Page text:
The example code with this tutorial is for controlling a single LED matrix controller over the network, but it is very easy to add more LED matrix controllers to the same embedded ethernet board.  Each controller needs 3 lines for the serial interface:  clock, data in, and chip select.  All of the LED matrix controllers may share the clock and data in lines, and all that is needed is an individual chip select line for each matrix controller.  There are plenty of extra IO pins on the Easy Web 3 board that may be used for chip select lines to multiple matrix controllers.

    Next, the firmware for the Easy Web 3 will have to be updated to accommodate the extra matrix controllers.  The same code that sends 64 bytes to the single matrix can be used, all that needs changing is the chip select pin.  

    The Java program will also have to be updated to send a larger packet (in the method writeLED() in TCPSend), and to display more LEDs in DrawBoard.  Keep in mind that there is a maximum TCP packet size, so for a large number of LEDs (more than say 500), multiple packets will have to be used.  Then there will have to be some kind of protocol for indicating which packet is for which part of the LED array.

Internet Enabling the LED Matrix Server
    Getting the LED matrix server on the internet will depend on how the network is setup, but here are some hints if you are on a small LAN (home or small office). 

    The easiest way to get the LED matrix server on the internet is to use port forwarding.  Most routers can be set up to forward a request for a port from outside the network to a specific IP address behind the router.  If the router is connected directly to the internet (via cable, DSL, or some other) the router will have an IP address assigned by the ISP (or you might have a static IP).  In either case you can go to some site like www.whatsmyip.org to see what the IP of your router is.  If a machine over the internet tries to open a connection to the IP address of your router and the port number of the LED matrix server, the machine will be directed right to the LED matrix server.  So the machine thinks its talking right to LED matrix server, as the router forwards the data there:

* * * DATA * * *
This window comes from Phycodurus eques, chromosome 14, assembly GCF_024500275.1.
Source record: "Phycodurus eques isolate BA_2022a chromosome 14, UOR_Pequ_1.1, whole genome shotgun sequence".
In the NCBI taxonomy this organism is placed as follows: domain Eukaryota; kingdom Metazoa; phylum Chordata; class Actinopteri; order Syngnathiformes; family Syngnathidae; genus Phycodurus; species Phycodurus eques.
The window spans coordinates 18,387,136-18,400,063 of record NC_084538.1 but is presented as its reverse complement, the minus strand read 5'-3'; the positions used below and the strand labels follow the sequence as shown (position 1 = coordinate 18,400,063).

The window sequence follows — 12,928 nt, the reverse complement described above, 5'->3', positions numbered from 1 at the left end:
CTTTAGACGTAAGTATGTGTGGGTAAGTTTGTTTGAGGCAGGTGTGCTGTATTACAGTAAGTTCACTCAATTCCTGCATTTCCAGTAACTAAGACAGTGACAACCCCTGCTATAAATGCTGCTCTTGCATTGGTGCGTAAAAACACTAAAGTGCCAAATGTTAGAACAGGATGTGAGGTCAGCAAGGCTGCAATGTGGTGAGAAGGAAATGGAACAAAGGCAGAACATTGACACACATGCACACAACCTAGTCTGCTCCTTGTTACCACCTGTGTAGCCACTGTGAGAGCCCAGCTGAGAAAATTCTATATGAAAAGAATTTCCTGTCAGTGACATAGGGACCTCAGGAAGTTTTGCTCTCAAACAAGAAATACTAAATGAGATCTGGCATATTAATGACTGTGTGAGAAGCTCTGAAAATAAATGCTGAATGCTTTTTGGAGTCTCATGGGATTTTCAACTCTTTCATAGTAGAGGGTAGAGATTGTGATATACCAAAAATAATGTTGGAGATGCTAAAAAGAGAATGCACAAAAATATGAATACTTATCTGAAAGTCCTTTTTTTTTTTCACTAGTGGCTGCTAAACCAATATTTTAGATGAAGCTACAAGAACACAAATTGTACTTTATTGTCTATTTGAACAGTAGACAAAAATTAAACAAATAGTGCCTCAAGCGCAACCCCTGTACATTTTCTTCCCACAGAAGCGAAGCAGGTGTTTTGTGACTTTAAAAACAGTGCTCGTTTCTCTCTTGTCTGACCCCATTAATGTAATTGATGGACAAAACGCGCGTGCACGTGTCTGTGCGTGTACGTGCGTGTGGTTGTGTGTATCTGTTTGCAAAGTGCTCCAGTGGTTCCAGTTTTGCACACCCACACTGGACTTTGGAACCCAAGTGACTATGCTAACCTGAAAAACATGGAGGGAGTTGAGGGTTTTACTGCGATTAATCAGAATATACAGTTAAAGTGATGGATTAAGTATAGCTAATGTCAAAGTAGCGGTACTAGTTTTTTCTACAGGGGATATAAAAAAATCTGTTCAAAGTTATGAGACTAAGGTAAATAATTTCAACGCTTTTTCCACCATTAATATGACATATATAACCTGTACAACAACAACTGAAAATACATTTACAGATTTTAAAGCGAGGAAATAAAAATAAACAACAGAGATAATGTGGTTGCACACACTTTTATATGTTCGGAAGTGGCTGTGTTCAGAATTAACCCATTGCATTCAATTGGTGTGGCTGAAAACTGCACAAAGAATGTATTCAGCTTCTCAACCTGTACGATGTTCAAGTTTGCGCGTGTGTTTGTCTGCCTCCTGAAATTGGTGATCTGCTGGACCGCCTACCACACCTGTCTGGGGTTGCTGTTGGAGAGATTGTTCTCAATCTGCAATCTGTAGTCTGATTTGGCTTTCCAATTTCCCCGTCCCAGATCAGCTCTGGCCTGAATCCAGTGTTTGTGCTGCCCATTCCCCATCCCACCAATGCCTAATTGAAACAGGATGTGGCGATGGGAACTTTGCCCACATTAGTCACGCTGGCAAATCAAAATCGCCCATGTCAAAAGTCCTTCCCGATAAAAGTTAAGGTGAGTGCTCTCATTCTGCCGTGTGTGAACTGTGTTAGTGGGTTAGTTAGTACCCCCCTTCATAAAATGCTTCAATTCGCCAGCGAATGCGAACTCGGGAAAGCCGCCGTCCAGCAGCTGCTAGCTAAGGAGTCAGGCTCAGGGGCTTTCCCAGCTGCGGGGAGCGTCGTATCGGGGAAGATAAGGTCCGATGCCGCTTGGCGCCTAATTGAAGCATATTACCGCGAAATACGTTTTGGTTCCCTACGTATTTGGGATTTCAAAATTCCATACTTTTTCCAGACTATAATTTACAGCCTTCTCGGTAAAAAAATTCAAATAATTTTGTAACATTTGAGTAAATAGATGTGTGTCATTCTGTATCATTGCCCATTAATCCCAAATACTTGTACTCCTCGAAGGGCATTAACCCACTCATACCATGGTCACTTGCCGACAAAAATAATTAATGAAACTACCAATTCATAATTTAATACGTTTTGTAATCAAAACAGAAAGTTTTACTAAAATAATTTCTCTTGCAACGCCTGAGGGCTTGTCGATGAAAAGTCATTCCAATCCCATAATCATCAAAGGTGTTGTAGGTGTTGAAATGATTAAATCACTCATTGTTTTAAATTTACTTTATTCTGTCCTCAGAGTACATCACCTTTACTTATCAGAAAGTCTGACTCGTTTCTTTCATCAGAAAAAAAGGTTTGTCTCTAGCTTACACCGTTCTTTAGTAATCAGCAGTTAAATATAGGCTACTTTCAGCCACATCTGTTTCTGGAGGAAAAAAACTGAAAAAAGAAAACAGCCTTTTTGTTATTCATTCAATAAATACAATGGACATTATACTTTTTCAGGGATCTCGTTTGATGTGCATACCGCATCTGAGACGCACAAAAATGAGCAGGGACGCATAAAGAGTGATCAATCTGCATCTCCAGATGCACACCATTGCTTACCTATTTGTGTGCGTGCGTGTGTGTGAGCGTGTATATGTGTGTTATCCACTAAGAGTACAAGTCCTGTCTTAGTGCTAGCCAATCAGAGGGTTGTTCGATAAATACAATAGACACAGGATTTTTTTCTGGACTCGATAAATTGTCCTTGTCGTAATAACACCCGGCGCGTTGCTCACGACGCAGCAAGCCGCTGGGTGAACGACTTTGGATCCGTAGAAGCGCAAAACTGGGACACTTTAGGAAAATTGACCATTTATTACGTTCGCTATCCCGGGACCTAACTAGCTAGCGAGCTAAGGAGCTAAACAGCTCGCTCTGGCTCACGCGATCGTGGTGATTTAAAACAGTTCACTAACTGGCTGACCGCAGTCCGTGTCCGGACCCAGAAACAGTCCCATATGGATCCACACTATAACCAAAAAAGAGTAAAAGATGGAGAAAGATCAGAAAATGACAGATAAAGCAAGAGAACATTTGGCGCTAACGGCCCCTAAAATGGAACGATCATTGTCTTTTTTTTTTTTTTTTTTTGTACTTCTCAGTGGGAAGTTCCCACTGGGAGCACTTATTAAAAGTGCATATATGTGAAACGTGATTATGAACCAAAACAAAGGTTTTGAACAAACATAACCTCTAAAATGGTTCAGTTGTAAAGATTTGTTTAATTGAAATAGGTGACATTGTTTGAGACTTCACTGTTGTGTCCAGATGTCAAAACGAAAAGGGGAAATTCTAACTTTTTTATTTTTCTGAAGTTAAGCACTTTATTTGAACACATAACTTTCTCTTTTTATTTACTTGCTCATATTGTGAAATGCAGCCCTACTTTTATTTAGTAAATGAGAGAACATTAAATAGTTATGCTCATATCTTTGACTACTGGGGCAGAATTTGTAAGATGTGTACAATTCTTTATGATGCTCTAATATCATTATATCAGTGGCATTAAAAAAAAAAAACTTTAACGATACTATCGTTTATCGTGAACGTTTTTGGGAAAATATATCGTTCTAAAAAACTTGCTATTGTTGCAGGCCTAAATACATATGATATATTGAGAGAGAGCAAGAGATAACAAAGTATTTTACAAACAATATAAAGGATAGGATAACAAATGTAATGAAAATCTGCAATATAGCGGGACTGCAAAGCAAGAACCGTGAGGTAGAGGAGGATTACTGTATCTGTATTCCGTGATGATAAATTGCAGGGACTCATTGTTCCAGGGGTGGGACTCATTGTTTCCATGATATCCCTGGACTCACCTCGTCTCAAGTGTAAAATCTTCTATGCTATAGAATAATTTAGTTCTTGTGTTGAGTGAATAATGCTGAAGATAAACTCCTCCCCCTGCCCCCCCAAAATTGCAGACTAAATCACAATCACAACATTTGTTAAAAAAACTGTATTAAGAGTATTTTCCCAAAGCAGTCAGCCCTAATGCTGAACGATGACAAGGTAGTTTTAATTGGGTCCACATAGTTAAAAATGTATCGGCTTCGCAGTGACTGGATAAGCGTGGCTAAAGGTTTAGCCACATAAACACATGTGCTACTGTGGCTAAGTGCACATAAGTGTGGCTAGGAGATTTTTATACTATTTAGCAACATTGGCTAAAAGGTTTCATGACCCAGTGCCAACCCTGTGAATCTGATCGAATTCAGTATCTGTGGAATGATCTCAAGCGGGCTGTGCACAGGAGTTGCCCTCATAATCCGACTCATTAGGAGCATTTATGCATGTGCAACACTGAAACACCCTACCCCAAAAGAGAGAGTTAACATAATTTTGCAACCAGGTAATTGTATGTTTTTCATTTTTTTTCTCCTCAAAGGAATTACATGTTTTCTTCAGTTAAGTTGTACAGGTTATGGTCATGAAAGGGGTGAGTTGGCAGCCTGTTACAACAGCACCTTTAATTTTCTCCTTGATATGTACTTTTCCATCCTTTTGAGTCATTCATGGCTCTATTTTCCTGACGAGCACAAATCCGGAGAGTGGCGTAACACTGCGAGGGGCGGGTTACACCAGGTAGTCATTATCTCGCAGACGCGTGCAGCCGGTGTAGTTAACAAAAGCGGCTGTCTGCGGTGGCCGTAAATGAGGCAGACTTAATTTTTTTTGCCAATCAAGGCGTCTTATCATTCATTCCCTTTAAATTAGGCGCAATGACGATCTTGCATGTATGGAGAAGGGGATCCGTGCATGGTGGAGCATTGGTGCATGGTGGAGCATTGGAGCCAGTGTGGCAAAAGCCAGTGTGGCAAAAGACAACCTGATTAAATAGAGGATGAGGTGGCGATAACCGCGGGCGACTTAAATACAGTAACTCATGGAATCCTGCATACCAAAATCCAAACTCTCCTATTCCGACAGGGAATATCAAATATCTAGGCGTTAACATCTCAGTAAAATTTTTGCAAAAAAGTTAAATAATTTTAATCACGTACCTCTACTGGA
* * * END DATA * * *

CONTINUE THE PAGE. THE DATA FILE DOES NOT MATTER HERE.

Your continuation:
IP address of router:port 3333 ---->  IP address of LED matrix server:port 3333

    To use this method, you have to configure your router to do so.  This depends on what kind of router you have, but usually it just entails going to the router's configuration page.

Comments 7 comments

  • Hi JamesHB,
    I'm a embedded system consultant in Canada and wonder if I can help with your project. I've helped many local customers with their microcontroller projects and had product manufactured in the US. Send me Email (dngyan@hotmail.com) if you need any help.

  • As an art project I am looking to make a led message scroller that scrolls a message around a circle that is around 40cm in diameter. This scroller would have 230 x 7 leds, a total of 1610. It would scroll a set message which would go around anticlockwise without beginning or end. Here is a sketch:
    I know a bit a microcontrollers but this project is way beyond me...Any help or pointers in the right direction would be greatly appreciated!

  • As an art project I am looking to make a led message scroller that scrolls a message around a circle that is around 40cm in diameter. This scroller would have 230 x 7 leds, a total of 1610. It would scroll a set message which would go around anticlockwise without beginning or end. Here is a sketch:
    I know a bit a microcontrollers but this project is way beyond me...Any help or pointers in the right direction would be greatly appreciated!

  • I have been struggling, trying to get the Java files to compile (os x. tiger). I have tried various methods (netbeans, terminal, via mxj objects in max/msp). Unfortunately it hasn't worked. I will keep plugging away at it. I think it may stick eventually. However, in the meantime I have a specific question:
    Once I get this running, will I be able to use this code to communicate to an arduino over usb? If so, what would I need to modify in the code? I am hoping to talk to LED board via max/msp, using their serial object. Any help at all would be really appreciated.
    It seems that the two most valuable things I can get from your code will be creating an ear within the arduino/backpack (by changing the name of the device to match my arduino) and having the java app (hopefully converted into a mxj object- whenever I finally figure this out) to interface with, adapt.
    Please let me know if this should work or if this approach seems off. I am new to this and I have already put a gross amount of time into it.

  • Is there any code to program the matrix inPCB?

  • This looks great, but as a complete novice, how simple would it be to make this a wi-fi rather than wired device?